RIP Heavy D: Larger than life, too large to be forgotten
Dwight ‘Heavy D’ Errington Myers died yesterday (8 November 2011) at the age of 44. Today, GrownNSexy pays tribute to the ‘Overweight Lover MC’ – arguably the most charismatic and charming figure of the 1990s hip-hop scene. Gone too soon, Hev’. Gone too soon.
Starting out in 1986 as the frontman for Uptown Records’ first signing – Heavy D & the Boyz – Hev’ loomed large in the late ‘80s and early ‘90s as the smooth-talking teddy bear that everybody loved. His musical appeal was just as wide; his ability to mix elements of R&B, reggae, dance, and pop to match his quick lyrical wit and even quicker tongue ensured crossover success without ever being in danger of being labelled a sell-out.
He and the group were pioneers in the art of blending hip-hop and RnB – yet he made it seem effortless. Choosing always to go with charm over aggression and sensuality over sex, he could transition from the cheeky punch of “Mr Big Stuff” to the romance of “Now That We Found Love” and straight-up seduction of “Got Me Waiting” (as performed with Silk), without skipping a beat. I remember how he got us excited on a regular basis everytime we heard his familiar voice on the theme song of In Living Colour. And who could ever forget his energetic raps on Michael Jackson’s “Jam”?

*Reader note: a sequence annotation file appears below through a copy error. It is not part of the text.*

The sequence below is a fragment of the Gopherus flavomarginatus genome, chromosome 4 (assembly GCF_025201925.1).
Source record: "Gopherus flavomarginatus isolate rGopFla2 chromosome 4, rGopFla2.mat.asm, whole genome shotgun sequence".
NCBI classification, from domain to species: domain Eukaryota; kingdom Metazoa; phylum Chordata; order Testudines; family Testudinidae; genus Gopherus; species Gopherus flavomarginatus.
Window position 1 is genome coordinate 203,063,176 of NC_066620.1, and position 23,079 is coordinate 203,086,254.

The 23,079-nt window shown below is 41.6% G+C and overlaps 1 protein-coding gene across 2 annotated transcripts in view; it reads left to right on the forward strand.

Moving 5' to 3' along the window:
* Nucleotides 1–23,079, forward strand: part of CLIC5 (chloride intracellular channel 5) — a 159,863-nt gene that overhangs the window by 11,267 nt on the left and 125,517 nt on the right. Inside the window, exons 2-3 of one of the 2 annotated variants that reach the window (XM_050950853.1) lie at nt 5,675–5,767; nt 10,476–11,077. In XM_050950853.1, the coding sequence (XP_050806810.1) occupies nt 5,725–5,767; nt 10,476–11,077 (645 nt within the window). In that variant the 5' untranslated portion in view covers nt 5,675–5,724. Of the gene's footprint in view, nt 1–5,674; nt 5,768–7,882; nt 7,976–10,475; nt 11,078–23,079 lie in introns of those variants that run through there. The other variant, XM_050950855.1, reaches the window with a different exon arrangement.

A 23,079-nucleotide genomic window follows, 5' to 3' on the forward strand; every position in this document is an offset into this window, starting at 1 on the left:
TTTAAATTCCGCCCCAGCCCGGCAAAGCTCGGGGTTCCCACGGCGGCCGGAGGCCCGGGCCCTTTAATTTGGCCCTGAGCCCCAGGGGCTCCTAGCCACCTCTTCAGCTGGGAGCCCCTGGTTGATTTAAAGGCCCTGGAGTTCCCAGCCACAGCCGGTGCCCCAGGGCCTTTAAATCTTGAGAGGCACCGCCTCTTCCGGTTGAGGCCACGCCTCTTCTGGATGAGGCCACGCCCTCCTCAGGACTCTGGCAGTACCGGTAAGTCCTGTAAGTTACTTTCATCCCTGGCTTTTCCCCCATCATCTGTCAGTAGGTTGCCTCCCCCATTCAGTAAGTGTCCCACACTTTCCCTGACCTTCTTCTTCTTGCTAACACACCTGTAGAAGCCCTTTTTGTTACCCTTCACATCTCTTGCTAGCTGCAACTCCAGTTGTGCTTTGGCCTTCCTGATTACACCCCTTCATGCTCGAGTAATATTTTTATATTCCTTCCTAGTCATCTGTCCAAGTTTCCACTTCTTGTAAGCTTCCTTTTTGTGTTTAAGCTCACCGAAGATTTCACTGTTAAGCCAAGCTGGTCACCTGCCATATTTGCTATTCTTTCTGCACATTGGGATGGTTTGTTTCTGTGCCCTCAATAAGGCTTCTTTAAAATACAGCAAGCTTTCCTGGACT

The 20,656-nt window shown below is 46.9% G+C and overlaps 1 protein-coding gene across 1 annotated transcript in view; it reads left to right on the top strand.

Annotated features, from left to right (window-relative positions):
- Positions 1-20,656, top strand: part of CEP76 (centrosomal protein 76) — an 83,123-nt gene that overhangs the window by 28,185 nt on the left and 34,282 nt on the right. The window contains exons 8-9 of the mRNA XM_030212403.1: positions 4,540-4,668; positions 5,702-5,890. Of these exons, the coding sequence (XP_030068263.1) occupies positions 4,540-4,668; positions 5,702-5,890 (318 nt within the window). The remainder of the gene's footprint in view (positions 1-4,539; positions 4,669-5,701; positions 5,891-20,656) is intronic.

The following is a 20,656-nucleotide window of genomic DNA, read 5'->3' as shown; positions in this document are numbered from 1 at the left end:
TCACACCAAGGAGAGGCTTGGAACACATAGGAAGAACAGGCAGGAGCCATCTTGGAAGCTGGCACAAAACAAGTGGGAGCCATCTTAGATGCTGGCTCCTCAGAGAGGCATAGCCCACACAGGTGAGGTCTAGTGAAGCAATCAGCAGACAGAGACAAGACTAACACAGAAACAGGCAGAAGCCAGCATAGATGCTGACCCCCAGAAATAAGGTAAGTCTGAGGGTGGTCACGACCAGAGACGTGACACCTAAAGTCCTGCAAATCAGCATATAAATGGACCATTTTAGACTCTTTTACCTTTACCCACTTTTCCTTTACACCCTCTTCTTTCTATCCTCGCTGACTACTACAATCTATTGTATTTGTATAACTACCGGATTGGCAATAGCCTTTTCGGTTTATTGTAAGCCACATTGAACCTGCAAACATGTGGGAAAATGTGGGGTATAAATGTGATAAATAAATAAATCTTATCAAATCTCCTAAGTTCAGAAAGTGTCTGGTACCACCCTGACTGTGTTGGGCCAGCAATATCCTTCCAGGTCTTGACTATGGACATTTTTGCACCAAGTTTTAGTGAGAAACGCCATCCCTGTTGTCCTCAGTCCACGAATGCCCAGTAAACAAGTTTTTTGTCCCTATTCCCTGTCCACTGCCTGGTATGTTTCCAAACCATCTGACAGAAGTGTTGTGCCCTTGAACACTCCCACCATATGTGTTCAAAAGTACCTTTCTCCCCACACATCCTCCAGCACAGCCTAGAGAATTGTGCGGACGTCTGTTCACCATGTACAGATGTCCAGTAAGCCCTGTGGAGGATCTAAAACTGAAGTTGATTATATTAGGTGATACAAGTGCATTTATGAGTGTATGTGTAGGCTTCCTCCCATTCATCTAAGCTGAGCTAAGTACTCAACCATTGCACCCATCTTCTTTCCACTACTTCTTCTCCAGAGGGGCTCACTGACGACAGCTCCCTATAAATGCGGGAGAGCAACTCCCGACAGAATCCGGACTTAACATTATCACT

But Heavy D’s success wasn’t just confined to the music studio. He was an agile dancer, a successful business man and a naturally-gifted actor. He split his time in the early-to-mid 90s between playing recurring characters on the Fox sitcoms Roc and Living Single and working as vice president of A&R at Uptown. Later, his acting credits would also go on to include a starring role in the Laurence Fishburne created-and-directed off-Broadway play, Riff Raff; a part in the 1999 Eddie Murphy & Martin Lawrence comedy, Life; a prominent supporting role in the Oscar-nominated drama The Cider House Rules; and a recurring role as a counsellor on Boston Public.
But what made Heavy D a true GrownNSexy spirit was the fact that what he was in art, he was in life too. A quick glance at his Twitter page will confirm that. He was a positive force in the lives of the people who knew him as well as those who didn’t. Upon finding out about his passing, DJ Clue reminisced about the inspirational talks he got from Hev when Clue was first starting out in the game. John Legend said, “I’m so sad about Hev. He really was a wonderful person.” Ice-T, who also acted alongside him on Law and Order, is said to have tweeted that Heavy D was always “part of what’s good about the world.”
It’s only fitting then, that Hev’s last tweet was this:
Wherever you are Hev, you don’t have to worry… We are inspired. Because of you.